Don’t Get Leslie Howard Wrong!, 1936
Don’t Get Leslie Howard Wrong!
By Harry Lang
If you’ve been carrying the wrong impression of Leslie Howard this story will set you straight. I’ts high time you knew him as he is–human and regular and popular with every worker on the lot
Most people picture Leslie Howard as a deadly serious, highly-starched, pedantic arty person who wanders about with his head in the clouds and clouds in his head, spouting dreary stuff about Live and T’ Theatuh and things like that. Well, he’s nothing of the kind! Herein, with his complete approval, the legend is debunked. Leslie Howard will parade before you as human and regular, and often clownish–basically a fellow who congratulates himself on being lucky enough to earn his keep at acting instead of bank clerking–who gets more fun out of Hollywood than most other folk, because he likes to laugh at it, and whose greatest abhorrence is taking life seriously. That’s his attitude!
First off, he’s 42 years old, and doesn’t give two toots in tarnation who knows it. And yet he’s young-looking enough so that his 17-year-old son, Ronald, can and does front for him when autograph hunters attack. The youngster is the spittin’ image of his dad. Looks like him, walks like him, talks like him. When the Howards, together, behold the charge of the autograph brigade bearing down, Leslie scurries off to some nearby hiding-place, and Ronald takes the shock. “Leslie Howard” he writes, over and over again. Peeping from his hideout, Papa Leslie grins and approves thoroughly. And so, by and by, the autograph-hunters disband, happy. Papa emerges, rejoins Ronald, and they saunter on. Everybody’s happy–and probably this is the first time many possessors of Leslie Howard’s autograph will realize they’ve really got his son’s forgery, instead…! The resemblance between dad and son is one of Hollywood’s marvels.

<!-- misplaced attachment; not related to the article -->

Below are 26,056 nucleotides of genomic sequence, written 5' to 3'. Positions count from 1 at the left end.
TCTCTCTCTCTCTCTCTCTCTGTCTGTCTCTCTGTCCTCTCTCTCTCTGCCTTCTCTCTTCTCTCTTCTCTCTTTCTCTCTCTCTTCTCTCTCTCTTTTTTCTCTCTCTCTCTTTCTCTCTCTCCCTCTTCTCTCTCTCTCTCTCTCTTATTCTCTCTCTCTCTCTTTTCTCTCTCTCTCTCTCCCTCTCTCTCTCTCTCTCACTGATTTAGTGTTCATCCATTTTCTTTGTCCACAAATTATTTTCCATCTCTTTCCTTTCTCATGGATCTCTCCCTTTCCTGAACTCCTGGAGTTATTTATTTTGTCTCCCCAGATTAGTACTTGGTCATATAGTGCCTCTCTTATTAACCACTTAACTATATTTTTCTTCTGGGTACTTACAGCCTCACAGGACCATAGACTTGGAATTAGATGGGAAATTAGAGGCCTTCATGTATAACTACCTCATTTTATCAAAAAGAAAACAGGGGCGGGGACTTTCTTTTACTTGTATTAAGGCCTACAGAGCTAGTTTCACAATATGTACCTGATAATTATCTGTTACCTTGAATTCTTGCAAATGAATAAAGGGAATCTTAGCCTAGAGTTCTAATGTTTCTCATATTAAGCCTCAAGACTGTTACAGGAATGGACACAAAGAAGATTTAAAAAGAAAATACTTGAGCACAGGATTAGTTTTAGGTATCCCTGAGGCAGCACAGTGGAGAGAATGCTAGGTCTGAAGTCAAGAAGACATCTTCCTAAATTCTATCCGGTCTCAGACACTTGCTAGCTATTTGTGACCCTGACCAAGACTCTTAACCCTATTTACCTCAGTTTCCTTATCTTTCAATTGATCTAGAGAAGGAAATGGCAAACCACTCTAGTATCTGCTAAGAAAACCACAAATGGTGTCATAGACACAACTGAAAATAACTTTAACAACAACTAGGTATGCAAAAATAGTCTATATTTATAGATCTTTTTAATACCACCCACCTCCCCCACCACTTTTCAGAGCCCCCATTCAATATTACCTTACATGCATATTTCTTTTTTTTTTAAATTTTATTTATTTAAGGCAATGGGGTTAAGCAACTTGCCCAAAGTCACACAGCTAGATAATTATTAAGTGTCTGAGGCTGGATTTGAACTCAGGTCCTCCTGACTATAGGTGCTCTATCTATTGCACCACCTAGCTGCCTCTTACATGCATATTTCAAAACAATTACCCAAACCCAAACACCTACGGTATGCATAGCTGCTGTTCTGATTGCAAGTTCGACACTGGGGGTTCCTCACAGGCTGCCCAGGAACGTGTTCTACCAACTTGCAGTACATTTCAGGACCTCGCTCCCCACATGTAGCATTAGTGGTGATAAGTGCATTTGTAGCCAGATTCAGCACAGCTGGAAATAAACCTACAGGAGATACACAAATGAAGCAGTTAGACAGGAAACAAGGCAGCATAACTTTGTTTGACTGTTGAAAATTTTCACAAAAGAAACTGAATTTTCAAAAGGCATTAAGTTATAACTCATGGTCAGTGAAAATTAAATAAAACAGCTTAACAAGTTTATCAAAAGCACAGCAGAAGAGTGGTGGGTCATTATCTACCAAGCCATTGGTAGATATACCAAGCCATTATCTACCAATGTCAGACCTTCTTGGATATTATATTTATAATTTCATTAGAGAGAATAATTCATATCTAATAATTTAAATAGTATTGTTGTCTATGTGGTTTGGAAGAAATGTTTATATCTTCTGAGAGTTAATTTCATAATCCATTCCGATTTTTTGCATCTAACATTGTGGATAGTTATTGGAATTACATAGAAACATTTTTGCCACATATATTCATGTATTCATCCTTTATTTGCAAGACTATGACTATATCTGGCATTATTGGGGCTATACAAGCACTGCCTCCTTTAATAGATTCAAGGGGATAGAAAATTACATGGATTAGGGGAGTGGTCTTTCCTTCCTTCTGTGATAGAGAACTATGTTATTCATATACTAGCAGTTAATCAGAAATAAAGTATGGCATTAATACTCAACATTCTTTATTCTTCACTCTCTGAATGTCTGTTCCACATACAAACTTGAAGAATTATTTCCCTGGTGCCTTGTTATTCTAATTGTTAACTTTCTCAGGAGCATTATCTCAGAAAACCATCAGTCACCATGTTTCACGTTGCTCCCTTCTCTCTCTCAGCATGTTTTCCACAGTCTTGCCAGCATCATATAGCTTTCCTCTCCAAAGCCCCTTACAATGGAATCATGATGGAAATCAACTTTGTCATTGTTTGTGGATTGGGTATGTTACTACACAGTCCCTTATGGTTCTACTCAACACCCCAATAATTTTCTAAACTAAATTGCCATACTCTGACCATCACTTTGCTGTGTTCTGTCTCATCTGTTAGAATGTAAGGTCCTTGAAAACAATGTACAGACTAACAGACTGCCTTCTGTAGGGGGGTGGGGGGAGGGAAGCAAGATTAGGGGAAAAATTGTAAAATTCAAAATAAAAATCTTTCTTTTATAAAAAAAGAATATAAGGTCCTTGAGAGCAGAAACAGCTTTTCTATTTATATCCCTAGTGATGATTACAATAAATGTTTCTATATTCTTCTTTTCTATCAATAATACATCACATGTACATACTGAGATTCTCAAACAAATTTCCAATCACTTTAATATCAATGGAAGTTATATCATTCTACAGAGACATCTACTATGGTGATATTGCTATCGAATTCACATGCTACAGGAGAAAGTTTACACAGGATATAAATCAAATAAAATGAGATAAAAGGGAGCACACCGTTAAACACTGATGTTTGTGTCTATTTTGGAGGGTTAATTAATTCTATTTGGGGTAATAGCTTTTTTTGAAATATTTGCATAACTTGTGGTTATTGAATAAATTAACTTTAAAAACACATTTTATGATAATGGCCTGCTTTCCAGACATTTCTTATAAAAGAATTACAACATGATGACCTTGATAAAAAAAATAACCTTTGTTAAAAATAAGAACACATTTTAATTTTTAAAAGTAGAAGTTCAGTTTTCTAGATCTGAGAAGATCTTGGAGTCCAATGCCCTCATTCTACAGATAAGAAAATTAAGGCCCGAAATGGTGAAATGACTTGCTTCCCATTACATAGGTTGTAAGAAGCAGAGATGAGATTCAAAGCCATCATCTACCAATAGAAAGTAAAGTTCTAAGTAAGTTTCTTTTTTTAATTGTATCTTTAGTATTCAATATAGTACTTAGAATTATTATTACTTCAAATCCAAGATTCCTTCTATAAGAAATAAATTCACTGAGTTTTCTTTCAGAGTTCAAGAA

Leslie takes nothing seriously–not even his work, although he loves it. He was once a bank clerk, you see–just after he’d finished a four-year-stretch in the British cavalry, during the war. He was a perfectly terrible bank clerk, he admits. He didn’t like it. He didn’t like clocks and numbers and routine. And so, somehow, he became an actor. There’s not much routine in that–and as for clocks——
Now, there’s a subject! Clocks. Most people take them much too seriously, thinks Leslie. But not he! Just ask the boys in the studios. They’ll tell you, for one thing, that from about 4 o’clock on, Leslie Howard isn’t worth a tin nickel as an actor. If they manage to keep him on the set, he’ll go through his stuff, right enough. But he’s just too tired and bored by that time to really put any “oomph” into it, at all. It’s hardly ever that they manage to keep Leslie around after four p.m. He just disappears. Houdini could have learned some things from him, like vanishing into thin air. His favorite method, it seems, is to observe his wrist-watch, note that it says 4 or thereabouts, and mutter to the director: “I say–I think I’ll dash over and have a spot of tea.”
But Leslie is never temperamental. He just can’t be bothered. Because, to tell the truth, making movies rather bores him. Not that he doesn’t like acting, but he enjoys stage acting so much more. That’s because he’s more important on the stage. “The stage” he tells you, “is the actor’s medium. The actor controls, there. But movies–why, they’re the director’s and the cutter’s and the electrician’s and the writer’s and everybody else’s medium, and the actor is merely incidental.”